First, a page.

SAN FRANCISCO — The San Francisco Bay Guardian yesterday urged a “no” vote for Proposition 60.
The Bay Guardian joins a long list of newspapers across the state that are opposed to the proposal that would offer bounties on porn producers delivering condom-less sex scenes.
The paper called Prop 60 “a solution in search of a problem.”
“There isn’t one documented case of a person getting infected with HIV on a porn set in California,” the Bay Guardian’s editorial board said. “Performers are tested regularly.”
In a statement today, Eric Paul Leue, campaign manager for Californians Against Worker Harassment (No on Prop 60) and executive director for the Free Speech Coalition, emphasized the initiative is a threat to the health and safety of performers.
“Prop 60 has been opposed by every major paper that has looked at it, and by nearly every political organization in the state,” he said. “Most tellingly, it is opposed by the performers themselves.
"Just about the only person supporting it is Michael Weinstein, the proponent and sole funder of the initiative, who has created a measure that would allow him to go after adult performers unimpeded, against the will of legislators or state health departments, and funded with state resources,” he said.
“This is a power grab which will disenfranchise and hurt adult workers in the pursuit of one man’s misguided moral crusade.”
Leue noted that Prop 60 has been opposed by numerous organizations and politicians, including the California Democratic Party, the California Republican Party, the California Libertarian Party, San Francisco Medical Society, Equality California, SF AIDS Foundation, AIDS Project LA, the LA LGBT Center, the Harvey Milk Democratic Club, Sen. Mark Leno, the performer group APAC (the Adult Performer Advocacy Committee) and others.
Also yesterday, the Riverside Press-Enterprise condemned Prop 60, urging a “no” vote on the AIDS Healthcare Foundation-sponsored initiative.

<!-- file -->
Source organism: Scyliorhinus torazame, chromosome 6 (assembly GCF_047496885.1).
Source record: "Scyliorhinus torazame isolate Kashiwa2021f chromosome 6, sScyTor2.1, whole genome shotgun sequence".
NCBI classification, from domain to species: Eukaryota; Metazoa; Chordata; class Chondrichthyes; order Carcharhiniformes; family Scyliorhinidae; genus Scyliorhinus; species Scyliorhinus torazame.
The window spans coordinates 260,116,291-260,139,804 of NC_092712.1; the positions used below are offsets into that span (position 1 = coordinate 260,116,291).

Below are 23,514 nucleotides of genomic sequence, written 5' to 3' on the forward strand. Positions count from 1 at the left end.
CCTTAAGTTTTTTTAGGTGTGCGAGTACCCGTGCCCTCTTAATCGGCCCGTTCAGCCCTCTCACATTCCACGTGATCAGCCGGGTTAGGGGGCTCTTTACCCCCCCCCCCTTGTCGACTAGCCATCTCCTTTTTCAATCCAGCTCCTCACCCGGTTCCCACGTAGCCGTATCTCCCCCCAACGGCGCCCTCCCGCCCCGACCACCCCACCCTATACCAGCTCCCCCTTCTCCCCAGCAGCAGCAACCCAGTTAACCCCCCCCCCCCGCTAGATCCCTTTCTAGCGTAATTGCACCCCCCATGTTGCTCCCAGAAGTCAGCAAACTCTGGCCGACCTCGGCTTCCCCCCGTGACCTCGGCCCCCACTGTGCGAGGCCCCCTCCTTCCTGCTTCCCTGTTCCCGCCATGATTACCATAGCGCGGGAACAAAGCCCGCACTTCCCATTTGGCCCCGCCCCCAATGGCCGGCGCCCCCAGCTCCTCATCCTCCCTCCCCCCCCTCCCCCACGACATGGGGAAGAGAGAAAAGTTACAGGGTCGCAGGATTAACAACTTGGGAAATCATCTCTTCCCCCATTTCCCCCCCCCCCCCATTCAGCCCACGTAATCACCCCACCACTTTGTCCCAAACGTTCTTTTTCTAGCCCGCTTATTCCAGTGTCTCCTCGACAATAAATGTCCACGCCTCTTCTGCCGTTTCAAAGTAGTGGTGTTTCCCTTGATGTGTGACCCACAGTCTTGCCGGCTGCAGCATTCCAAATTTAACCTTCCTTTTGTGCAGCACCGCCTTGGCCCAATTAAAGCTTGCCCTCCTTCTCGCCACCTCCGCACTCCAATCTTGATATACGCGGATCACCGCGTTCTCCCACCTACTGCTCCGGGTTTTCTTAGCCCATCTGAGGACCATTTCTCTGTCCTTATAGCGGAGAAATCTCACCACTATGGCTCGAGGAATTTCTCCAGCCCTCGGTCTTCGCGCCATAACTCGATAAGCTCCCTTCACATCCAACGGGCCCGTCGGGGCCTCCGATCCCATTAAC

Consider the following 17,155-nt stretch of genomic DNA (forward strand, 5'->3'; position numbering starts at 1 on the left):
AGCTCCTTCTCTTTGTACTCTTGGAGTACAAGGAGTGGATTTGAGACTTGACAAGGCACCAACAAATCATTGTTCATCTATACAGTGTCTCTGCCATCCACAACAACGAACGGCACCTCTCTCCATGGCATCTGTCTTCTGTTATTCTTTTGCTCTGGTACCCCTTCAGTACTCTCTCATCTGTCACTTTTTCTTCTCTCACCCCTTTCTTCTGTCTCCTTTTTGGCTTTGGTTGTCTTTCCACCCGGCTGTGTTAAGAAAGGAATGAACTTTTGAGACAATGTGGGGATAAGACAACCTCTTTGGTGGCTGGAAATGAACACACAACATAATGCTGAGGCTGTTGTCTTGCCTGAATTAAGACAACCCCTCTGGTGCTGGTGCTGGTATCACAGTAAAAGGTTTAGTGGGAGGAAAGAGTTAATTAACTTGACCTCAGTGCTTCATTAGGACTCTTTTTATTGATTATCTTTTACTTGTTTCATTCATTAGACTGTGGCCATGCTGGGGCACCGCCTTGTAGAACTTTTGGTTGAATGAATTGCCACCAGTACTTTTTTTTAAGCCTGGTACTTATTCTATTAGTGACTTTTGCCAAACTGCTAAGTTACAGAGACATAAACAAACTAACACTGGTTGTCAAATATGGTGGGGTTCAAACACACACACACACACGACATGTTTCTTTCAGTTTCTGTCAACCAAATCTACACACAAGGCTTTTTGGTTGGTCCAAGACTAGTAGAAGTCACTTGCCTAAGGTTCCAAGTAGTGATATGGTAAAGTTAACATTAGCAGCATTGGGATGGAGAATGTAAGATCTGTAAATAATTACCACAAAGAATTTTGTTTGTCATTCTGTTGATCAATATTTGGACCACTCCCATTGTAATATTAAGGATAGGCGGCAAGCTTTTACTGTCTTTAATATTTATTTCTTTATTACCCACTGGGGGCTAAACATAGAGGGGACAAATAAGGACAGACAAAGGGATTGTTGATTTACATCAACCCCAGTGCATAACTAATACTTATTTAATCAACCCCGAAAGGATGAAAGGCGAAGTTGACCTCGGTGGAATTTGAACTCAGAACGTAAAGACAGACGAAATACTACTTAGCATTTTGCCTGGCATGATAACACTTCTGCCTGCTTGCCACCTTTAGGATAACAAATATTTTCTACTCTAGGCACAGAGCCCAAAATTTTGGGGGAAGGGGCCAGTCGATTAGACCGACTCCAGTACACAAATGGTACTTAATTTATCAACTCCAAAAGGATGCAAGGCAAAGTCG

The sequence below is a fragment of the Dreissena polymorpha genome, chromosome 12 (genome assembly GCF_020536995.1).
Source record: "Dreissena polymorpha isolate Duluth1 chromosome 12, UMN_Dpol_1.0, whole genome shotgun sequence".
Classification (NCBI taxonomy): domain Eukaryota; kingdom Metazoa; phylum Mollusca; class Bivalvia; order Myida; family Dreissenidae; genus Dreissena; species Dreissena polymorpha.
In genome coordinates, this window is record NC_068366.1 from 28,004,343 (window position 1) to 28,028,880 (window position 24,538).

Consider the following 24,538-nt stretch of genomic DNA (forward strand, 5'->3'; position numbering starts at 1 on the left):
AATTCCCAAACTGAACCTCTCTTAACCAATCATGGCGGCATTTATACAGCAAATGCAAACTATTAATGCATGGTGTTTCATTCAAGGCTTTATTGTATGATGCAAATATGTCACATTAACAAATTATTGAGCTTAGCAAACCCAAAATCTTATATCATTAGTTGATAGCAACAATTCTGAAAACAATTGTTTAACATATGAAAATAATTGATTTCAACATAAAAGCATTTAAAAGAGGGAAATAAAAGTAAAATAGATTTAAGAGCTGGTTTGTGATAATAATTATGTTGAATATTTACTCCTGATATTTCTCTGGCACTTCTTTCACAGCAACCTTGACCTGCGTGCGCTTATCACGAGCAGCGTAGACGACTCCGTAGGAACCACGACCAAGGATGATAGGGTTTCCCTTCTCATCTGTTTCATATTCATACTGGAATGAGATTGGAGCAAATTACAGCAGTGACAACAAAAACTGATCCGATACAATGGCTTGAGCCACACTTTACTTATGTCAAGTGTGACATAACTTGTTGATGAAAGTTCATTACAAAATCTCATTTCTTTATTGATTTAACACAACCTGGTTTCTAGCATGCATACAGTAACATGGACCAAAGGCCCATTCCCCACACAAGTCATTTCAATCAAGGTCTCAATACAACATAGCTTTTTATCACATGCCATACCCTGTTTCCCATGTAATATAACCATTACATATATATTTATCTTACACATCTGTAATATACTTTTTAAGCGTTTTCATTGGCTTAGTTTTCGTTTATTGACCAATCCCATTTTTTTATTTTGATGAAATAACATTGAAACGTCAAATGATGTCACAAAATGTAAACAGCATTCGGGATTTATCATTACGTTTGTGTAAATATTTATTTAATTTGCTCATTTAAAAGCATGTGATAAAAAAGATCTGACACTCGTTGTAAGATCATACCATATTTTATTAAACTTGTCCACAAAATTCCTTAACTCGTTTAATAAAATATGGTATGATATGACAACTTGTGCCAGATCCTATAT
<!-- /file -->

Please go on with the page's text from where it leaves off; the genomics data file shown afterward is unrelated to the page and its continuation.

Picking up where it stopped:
The Los Angeles Times, the San Francisco Chronicle, the San Jose Mercury News, the Orange County Register, the East Bay Times, the Sacramento Bee and the San Diego Union Tribune have all opposed the measure.
The FSC, in a release, offered select comments below from some of the papers' editorial boards:
- The Los Angeles Times says the “heavy-handed Prop 60 would deputize every Californian as a condom cop … an extreme approach — and demonstrably counterproductive.”
- The Orange County Register says Prop 60 “could be exploited by people trying to damage a controversial business or earn a cut of a resulting fine.”
- The Sacramento Bee says Prop 60 could create “an all-out war, in the courts and by the state, ... which could just drive performers further underground and make them less safe.”
- The San Francisco Chronicle says Prop 60’s condom requirement “doesn’t make sense” and “invites legal bounty hunting. Also performers, who often use screen names, could have their identities and addresses made public, a feature that invades privacy and could lead to harm from porn-addled stalkers.”
- The San Diego Union Tribune calls Prop 60 “excessive,” noting that the measure “is facing broad opposition, including the state Democratic and Republican parties, AIDS Project Los Angeles and the San Francisco AIDS Foundation.”
- The East Bay Times says "Prop 60 is one of those measures that might seem like a good idea until you actually read it .. what we really have here is the daft idea of giving a California porn czar the power to override the state attorney general.”
- And the Mercury News notes "state and federal laws already protect adult performers, who are routinely tested for sexually transmitted diseases … this measure could undermine ongoing efforts by the California Division of Occupational Health and Safety (Cal/OSHA) to improve regulation of the industry.”